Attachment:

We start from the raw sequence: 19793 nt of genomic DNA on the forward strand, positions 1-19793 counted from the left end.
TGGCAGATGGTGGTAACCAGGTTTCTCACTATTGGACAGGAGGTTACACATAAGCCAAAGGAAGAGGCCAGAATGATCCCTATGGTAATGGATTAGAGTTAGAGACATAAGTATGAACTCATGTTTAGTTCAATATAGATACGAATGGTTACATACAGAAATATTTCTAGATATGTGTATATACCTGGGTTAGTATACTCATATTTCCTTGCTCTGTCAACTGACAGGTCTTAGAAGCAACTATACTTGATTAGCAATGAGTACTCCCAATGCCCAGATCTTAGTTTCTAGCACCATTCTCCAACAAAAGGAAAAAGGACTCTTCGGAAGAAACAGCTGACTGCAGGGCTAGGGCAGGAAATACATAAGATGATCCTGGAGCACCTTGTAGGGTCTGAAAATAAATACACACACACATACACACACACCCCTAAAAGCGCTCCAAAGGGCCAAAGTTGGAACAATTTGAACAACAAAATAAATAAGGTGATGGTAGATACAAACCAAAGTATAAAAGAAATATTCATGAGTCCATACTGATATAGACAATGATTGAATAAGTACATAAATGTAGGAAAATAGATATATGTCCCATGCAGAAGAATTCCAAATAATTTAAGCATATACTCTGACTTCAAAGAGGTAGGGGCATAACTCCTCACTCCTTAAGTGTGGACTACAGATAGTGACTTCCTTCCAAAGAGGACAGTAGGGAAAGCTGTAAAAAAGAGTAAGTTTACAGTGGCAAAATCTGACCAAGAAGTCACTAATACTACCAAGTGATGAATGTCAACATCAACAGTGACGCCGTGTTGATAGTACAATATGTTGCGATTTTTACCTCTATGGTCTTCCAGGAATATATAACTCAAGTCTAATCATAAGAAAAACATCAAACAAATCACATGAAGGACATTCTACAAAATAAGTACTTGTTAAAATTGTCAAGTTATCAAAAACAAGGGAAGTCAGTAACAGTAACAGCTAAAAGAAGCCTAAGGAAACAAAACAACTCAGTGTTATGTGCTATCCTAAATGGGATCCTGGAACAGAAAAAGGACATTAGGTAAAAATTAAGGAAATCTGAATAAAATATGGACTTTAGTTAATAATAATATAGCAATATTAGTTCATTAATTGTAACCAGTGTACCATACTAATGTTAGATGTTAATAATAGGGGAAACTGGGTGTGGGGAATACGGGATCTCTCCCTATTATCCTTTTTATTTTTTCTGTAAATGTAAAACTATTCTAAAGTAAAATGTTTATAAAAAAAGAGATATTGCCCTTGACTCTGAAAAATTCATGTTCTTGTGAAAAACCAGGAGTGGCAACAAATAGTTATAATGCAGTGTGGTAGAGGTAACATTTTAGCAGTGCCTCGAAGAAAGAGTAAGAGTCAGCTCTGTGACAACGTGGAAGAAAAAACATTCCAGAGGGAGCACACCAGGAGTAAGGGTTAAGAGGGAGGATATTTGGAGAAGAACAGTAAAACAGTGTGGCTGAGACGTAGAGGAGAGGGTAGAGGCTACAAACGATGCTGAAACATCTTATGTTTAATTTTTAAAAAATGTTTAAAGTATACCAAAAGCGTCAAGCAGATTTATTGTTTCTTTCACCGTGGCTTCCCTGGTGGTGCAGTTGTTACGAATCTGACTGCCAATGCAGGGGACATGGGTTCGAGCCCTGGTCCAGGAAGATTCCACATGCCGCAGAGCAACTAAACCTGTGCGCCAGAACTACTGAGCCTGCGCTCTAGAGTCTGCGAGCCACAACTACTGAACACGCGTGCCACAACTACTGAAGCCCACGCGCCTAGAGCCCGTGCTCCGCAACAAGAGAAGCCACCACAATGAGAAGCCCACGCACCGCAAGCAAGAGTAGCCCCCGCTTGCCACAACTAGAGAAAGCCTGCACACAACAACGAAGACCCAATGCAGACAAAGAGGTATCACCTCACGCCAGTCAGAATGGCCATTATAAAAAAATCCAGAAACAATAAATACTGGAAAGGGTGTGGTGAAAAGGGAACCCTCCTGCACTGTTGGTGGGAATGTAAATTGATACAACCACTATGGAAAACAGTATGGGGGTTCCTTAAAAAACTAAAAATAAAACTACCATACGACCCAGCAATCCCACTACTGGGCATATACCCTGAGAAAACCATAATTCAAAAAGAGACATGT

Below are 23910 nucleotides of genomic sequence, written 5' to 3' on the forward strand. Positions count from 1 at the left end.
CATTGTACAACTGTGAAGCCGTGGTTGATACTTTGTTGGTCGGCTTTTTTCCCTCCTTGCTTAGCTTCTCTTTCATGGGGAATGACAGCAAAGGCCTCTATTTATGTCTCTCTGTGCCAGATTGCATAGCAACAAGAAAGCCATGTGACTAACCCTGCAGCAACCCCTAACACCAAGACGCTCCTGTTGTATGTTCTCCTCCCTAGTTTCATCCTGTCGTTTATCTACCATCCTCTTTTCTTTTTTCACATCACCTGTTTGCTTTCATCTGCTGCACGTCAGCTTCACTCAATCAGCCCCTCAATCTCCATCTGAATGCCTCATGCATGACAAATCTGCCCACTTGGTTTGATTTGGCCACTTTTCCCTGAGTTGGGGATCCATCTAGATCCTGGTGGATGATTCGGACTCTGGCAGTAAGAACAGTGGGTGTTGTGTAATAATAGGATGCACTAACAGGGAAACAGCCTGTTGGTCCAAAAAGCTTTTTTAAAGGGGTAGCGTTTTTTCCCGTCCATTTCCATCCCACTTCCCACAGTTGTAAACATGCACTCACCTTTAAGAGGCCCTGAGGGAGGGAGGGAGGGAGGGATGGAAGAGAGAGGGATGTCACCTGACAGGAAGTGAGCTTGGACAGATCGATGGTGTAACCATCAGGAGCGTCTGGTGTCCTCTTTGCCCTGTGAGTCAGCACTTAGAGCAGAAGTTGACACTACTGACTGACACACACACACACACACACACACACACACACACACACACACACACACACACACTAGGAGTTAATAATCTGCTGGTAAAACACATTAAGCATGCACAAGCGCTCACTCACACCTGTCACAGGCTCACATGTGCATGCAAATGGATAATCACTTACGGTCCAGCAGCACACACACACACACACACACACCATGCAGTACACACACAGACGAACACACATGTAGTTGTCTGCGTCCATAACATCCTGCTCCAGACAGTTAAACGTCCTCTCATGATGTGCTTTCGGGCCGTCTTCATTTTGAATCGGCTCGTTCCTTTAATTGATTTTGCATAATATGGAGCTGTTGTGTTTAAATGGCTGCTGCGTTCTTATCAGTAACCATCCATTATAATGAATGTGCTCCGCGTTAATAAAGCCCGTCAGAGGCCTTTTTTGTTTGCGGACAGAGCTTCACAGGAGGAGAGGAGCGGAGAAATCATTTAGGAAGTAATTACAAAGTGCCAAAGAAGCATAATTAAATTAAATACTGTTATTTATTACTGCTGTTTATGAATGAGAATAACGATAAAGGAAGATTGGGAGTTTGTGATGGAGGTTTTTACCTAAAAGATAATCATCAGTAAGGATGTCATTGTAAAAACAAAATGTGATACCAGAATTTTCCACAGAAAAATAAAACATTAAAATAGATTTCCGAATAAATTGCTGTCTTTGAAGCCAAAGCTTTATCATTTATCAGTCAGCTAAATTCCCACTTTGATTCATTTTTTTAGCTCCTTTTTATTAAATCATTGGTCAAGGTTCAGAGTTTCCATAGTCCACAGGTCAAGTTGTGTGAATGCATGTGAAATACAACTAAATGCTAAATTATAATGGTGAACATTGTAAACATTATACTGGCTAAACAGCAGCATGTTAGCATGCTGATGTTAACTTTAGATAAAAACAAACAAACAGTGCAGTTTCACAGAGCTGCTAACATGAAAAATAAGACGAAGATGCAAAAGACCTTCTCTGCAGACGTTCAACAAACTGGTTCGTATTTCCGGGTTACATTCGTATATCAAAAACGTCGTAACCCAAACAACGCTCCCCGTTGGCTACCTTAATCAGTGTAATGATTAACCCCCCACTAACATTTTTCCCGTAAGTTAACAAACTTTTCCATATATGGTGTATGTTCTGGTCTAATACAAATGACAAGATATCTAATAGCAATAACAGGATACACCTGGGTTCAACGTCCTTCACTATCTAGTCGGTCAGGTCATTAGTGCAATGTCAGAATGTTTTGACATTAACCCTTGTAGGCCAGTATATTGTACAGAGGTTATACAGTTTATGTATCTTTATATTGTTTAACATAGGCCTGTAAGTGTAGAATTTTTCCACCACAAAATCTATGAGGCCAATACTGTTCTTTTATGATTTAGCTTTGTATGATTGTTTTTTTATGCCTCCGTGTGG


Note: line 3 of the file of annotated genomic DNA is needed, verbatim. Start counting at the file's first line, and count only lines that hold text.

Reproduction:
Below are 23910 nucleotides of genomic sequence, written 5' to 3' on the forward strand. Positions count from 1 at the left end.